The Russian nuclear industry has profited by selling reactors abroad, mostly to developing countries like China and India.
These countries whose insatiable energy appetites are keeping them attracted to nuclear power despite their promise to act more prudently in light of recent Japan’s nuclear disaster.
Even as radioactive steam was rising from the Fukushima Daiichi plant in Japan in mid-March, Russia’s state owned nuclear power company, Rosatom was signing a contract to build a nuclear reactor in Belarus.
Rosatom has long been marketing its reactors as safe, not despite the meltdown of its Chernobyl reactor, but because of it Russia contends that lessons learned from Chernoby and the safeguards built into new reactors make them the safest in the world.
The innovation the Russians tout is a core catcher devised by the physicist, Leonid A. Bolshov who was awarded a Soviet hero’s medal for his efforts at Chernobyl and is now the director of the Institute for Nuclear Safety and Development.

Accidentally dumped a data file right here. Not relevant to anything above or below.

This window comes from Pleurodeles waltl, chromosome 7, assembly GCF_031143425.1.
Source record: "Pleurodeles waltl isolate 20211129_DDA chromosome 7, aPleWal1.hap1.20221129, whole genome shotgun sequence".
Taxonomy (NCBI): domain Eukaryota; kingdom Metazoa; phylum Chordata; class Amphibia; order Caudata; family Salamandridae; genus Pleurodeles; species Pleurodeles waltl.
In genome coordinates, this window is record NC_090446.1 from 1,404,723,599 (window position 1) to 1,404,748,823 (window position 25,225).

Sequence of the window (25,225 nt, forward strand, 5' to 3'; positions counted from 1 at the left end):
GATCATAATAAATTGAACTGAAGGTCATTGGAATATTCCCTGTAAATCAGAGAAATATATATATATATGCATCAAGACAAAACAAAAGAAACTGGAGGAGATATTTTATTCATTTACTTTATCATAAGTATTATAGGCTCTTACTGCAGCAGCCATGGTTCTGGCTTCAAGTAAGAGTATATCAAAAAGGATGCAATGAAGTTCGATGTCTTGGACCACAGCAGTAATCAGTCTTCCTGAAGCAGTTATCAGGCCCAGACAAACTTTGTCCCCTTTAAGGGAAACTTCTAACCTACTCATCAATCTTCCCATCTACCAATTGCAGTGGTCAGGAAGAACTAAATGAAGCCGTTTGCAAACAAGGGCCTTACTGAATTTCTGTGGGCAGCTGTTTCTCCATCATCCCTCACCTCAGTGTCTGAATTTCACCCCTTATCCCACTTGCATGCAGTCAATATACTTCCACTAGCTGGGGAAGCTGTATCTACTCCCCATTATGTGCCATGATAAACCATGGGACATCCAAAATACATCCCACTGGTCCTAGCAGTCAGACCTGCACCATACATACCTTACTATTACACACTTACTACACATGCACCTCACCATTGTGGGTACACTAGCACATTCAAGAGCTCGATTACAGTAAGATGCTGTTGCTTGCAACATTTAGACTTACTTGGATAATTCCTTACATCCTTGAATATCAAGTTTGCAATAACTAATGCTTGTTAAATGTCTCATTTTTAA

Amid the disaster, he devised a system in which coal miners tunneled under a smoldering reactor and built a platform of steel and concrete, cooled by water piped in from outside.
Much more sophisticated core catchers based on Mr. Bolshov’s design are now standard in Russian-built nuclear reactors.
But despite Rosatom’s core catcher feature, its reactors may be potentially vulnerable to release of radioactive material if the water cooling system failed, as it happened at Fukushima Daiichi.
But whatever the reactor design, operational safety procedures are crucial. And the Russians contend that their industry and engineers benefited more than others from the lessons of Chernobyl, including the stark reality that most reactors are poorly equipped to contain a full core meltdown.